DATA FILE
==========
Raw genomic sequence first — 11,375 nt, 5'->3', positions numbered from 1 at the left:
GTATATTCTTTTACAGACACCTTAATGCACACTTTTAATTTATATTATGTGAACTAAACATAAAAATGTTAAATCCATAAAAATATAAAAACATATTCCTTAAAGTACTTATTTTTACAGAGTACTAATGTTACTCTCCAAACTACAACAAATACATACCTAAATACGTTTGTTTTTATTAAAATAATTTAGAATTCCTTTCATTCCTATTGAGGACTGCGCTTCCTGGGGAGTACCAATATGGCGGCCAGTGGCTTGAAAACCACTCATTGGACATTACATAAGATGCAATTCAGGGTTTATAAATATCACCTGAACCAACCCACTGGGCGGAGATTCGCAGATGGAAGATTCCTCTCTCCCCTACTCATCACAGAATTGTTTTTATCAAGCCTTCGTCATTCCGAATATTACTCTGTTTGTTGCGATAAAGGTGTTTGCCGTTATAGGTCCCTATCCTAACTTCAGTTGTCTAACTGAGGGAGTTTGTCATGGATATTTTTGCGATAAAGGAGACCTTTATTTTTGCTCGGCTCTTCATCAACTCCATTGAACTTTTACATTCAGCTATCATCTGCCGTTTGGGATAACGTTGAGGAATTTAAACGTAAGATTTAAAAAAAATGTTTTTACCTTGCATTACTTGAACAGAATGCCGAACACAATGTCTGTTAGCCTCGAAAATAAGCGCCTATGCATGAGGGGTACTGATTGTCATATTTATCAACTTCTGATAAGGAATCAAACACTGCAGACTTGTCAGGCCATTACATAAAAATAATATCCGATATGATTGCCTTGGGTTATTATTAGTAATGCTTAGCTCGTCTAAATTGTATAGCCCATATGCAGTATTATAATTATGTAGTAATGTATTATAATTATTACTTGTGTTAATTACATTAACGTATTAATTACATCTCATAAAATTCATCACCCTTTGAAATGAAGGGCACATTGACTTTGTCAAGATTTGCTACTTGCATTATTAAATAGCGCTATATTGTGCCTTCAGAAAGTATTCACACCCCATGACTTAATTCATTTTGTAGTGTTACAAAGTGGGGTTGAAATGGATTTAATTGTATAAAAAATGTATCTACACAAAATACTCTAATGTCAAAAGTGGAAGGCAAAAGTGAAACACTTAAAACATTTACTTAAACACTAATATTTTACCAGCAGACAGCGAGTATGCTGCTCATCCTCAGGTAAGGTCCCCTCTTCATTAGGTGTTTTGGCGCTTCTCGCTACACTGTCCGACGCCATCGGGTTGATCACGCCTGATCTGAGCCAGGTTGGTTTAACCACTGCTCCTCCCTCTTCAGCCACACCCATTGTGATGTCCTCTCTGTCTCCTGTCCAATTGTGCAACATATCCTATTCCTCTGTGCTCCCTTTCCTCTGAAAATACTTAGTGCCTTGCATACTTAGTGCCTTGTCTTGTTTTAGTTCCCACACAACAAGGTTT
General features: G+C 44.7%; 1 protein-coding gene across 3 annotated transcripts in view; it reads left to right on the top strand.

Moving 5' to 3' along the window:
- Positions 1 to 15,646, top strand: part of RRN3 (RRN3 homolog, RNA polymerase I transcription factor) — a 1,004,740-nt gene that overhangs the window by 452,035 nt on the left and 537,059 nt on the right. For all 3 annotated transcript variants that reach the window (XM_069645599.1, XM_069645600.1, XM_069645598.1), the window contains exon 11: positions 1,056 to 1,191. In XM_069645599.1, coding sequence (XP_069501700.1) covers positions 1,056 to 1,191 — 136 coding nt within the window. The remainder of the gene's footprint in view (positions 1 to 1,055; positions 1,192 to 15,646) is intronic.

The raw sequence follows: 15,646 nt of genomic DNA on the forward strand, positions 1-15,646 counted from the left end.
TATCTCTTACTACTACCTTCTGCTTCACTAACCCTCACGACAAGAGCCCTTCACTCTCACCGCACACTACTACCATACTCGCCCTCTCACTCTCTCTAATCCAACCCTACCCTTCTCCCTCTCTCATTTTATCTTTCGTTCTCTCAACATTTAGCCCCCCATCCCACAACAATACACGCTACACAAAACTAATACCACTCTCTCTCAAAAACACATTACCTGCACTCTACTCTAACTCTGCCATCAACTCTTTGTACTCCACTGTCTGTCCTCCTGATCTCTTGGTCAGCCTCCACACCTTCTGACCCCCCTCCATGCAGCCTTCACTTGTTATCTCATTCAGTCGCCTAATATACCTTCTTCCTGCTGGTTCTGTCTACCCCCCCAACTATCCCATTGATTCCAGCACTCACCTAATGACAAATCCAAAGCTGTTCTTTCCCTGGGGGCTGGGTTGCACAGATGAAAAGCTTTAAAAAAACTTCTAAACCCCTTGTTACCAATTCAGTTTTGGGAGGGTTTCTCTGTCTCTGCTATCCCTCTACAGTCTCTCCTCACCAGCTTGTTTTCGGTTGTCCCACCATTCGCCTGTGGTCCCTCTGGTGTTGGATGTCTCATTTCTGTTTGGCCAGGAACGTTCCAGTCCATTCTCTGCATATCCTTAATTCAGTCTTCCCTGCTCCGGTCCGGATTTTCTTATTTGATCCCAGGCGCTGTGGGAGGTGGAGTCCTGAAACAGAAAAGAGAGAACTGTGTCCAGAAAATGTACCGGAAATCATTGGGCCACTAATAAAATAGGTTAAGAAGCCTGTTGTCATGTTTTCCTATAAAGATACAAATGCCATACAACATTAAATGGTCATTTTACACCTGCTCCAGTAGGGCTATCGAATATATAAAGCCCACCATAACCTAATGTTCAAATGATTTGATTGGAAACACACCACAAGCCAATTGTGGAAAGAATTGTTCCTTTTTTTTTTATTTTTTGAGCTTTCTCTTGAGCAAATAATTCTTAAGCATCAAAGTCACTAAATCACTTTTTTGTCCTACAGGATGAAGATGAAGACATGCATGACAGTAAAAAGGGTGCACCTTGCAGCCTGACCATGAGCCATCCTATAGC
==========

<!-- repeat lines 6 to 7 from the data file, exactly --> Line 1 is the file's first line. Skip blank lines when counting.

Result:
The raw sequence follows: 15,646 nt of genomic DNA on the forward strand, positions 1-15,646 counted from the left end.
TATCTCTTACTACTACCTTCTGCTTCACTAACCCTCACGACAAGAGCCCTTCACTCTCACCGCACACTACTACCATACTCGCCCTCTCACTCTCTCTAATCCAACCCTACCCTTCTCCCTCTCTCATTTTATCTTTCGTTCTCTCAACATTTAGCCCCCCATCCCACAACAATACACGCTACACAAAACTAATACCACTCTCTCTCAAAAACACATTACCTGCACTCTACTCTAACTCTGCCATCAACTCTTTGTACTCCACTGTCTGTCCTCCTGATCTCTTGGTCAGCCTCCACACCTTCTGACCCCCCTCCATGCAGCCTTCACTTGTTATCTCATTCAGTCGCCTAATATACCTTCTTCCTGCTGGTTCTGTCTACCCCCCCAACTATCCCATTGATTCCAGCACTCACCTAATGACAAATCCAAAGCTGTTCTTTCCCTGGGGGCTGGGTTGCACAGATGAAAAGCTTTAAAAAAACTTCTAAACCCCTTGTTACCAATTCAGTTTTGGGAGGGTTTCTCTGTCTCTGCTATCCCTCTACAGTCTCTCCTCACCAGCTTGTTTTCGGTTGTCCCACCATTCGCCTGTGGTCCCTCTGGTGTTGGATGTCTCATTTCTGTTTGGCCAGGAACGTTCCAGTCCATTCTCTGCATATCCTTAATTCAGTCTTCCCTGCTCCGGTCCGGATTTTCTTATTTGATCCCAGGCGCTGTGGGAGGTGGAGTCCTGAAACAGAAAAGAGAGAACTGTGTCCAGAAAATGTACCGGAAATCATTGGGCCACTAATAAAATAGGTTAAGAAGCCTGTTGTCATGTTTTCCTATAAAGATACAAATGCCATACAACATTAAATGGTCATTTTACACCTGCTCCAGTAGGGCTATCGAATATATAAAGCCCACCATAACCTAATGTTCAAATGATTTGATTGGAAACACACCACAAGCCAATTGTGGAAAGAATTGTTCCTTTTTTTTTTATTTTTTGAGCTTTCTCTTGAGCAAATAATTCTTAAGCATCAAAGTCACTAAATCACTTTTTTGTCCTACAGGATGAAGATGAAGACATGCATGACAGTAAAAAGGGTGCACCTTGCAGCCTGACCATGAGCCATCCTATAGC